Equity REITs Toe the Line on Credit

Recapitalized companies reduce their dependence on unsecured credit facilities.

Liquidity positions of U.S. equity real estate investment trusts (REITs) have strengthened considerably over the past year. After harnessing liquidity for defensive measures most of last year, most equity REITs rated by Fitch can now focus more intently on growing their businesses. Armed with ample liquidity, these REITs are now positioned to consider property acquisitions and new development. Nevertheless, Fitch expects this activity to be relatively modest until a more robust economic recovery emerges.

Strong liquidity positions among equity REITs are evident in most REITs' reduced use of unsecured lines of credit. While this type of capital continues to be an important source of liquidity for equity REITs to be used for working capital, property acquisitions and development, REITs have been drawing less frequently on their unsecured lines of credit.

This is primarily a function of significant equity and unsecured bond issuance over the last year, the proceeds of which were used primarily to repay amounts outstanding on unsecured lines of credit. In addition, nearly all REITs curtailed their development pipelines, which resulted in less need to use revolving credit lines. The average percentage drawn from REITs' revolving credit facilities has declined by more than half to 15.9% as of June 30, 2010, from its peak of 37.5% as of March 31, 2009.

Changing credit terms

During the financial crisis, there was some concern that unsecured revolving lines of credit would be converted to secured lines upon their maturity. However, most companies have been able to renew maturing lines of credit on an unsecured basis, albeit at more onerous terms such as reduced line of credit amounts, higher rates, inclusion of pricing floors, shorter terms as well as more stringent covenants.

While Fitch does not anticipate broad rating changes due to the more onerous terms contained in renewals of unsecured lines of credit, it will monitor the impact of these changes on companies' financial flexibility, liquidity and profitability.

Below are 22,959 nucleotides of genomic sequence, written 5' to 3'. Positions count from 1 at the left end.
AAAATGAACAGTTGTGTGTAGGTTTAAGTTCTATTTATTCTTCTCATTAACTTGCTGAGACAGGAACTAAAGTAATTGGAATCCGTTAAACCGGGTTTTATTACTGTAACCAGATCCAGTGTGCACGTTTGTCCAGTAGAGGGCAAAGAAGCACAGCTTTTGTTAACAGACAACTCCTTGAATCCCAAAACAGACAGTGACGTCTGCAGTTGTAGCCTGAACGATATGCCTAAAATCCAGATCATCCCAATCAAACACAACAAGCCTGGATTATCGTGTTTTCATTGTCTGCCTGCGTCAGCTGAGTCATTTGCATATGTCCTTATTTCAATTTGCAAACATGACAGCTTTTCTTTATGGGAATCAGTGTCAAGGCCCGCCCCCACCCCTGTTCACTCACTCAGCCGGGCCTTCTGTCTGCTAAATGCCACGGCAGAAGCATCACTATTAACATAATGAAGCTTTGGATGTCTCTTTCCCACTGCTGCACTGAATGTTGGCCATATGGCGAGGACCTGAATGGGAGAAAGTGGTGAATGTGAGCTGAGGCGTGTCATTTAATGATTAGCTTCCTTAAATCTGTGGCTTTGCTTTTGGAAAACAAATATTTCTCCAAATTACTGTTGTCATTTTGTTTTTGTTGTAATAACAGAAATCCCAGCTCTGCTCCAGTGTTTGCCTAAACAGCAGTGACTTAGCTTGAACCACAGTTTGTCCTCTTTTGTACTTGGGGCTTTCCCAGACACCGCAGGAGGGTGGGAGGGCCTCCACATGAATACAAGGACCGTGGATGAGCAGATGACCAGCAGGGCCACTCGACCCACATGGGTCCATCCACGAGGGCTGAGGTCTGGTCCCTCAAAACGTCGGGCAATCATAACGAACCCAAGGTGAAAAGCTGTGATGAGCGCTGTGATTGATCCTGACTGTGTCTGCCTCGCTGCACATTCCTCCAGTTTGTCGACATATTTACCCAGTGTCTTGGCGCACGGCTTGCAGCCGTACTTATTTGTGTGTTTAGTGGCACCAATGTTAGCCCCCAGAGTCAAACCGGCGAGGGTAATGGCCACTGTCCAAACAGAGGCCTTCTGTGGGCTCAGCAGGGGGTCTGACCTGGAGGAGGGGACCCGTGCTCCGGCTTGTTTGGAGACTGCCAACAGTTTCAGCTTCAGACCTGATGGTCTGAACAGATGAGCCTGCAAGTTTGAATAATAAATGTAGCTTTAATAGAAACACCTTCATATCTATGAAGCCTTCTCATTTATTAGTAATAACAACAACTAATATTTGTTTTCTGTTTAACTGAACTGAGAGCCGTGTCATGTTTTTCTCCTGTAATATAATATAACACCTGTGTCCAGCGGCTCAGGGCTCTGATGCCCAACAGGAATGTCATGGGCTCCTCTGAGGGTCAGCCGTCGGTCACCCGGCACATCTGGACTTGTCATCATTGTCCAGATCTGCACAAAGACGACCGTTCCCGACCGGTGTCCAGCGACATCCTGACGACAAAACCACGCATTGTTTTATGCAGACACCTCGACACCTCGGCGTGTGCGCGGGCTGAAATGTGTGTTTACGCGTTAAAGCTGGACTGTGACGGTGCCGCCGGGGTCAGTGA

The most widespread change to terms for unsecured lines of credit has been higher interest rates, both through higher spreads on amounts drawn and higher annual facility fees. While higher interest expense will impact REIT coverage metrics, the impact should be relatively limited, presuming amounts drawn do not rise sharply and prompt rating changes.

Banks have reduced the size of unsecured revolving lines of credit, although this practice has been less common than initially expected. Three of the nine Fitch-rated REITs that renewed their lines had the size reduced. The cuts ranged from 11.1% to 37.5%, with an average cut of 27.7%, in line with Fitch's expectations for a one-third reduction in line sizes.

Fitch considers the ability of larger U.S. banks to fund lines of credit quite good, given that many of these banks have improved their capital and liquidity positions considerably over the past year.

The other six Fitch-rated companies that renewed their unsecured credit facilities since April 2009 maintained or increased the total size of the line. The average change in size was 19%, and ranged from 0% to 48%.

Counter measures

Actions taken by companies over the past few years to enhance liquidity will help offset the impact of smaller lines of credit going forward. These steps have included deleveraging, new unsecured bond issuance, and a sharp drop in development. Consequently, most companies still have sufficient liquidity to meet their obligations through 2011.

Another trend Fitch noted in unsecured credit facility renewals was somewhat shorter facility terms and fewer extension options. Most REITs have renewed their facilities for a total of three years including extension options, reflecting a one- to two-year reduction from their previous facilities.

Most REITs have demonstrated prudence in maintaining liquidity during and following the financial crisis. As the capital markets recover and REITs reposition themselves for growth, Fitch will maintain a positive bias toward companies that maintain ample liquidity levels. Conversely, Fitch will view with more caution those REITs that pursue growth in a manner that sacrifices liquidity and balance sheet strength.

Steven Marks is a managing director and head of the U.S. REIT group at Fitch Ratings. He can be reached at [email protected]. Linda Hammel, a director in Fitch's U.S. REIT group, contributed to this article.

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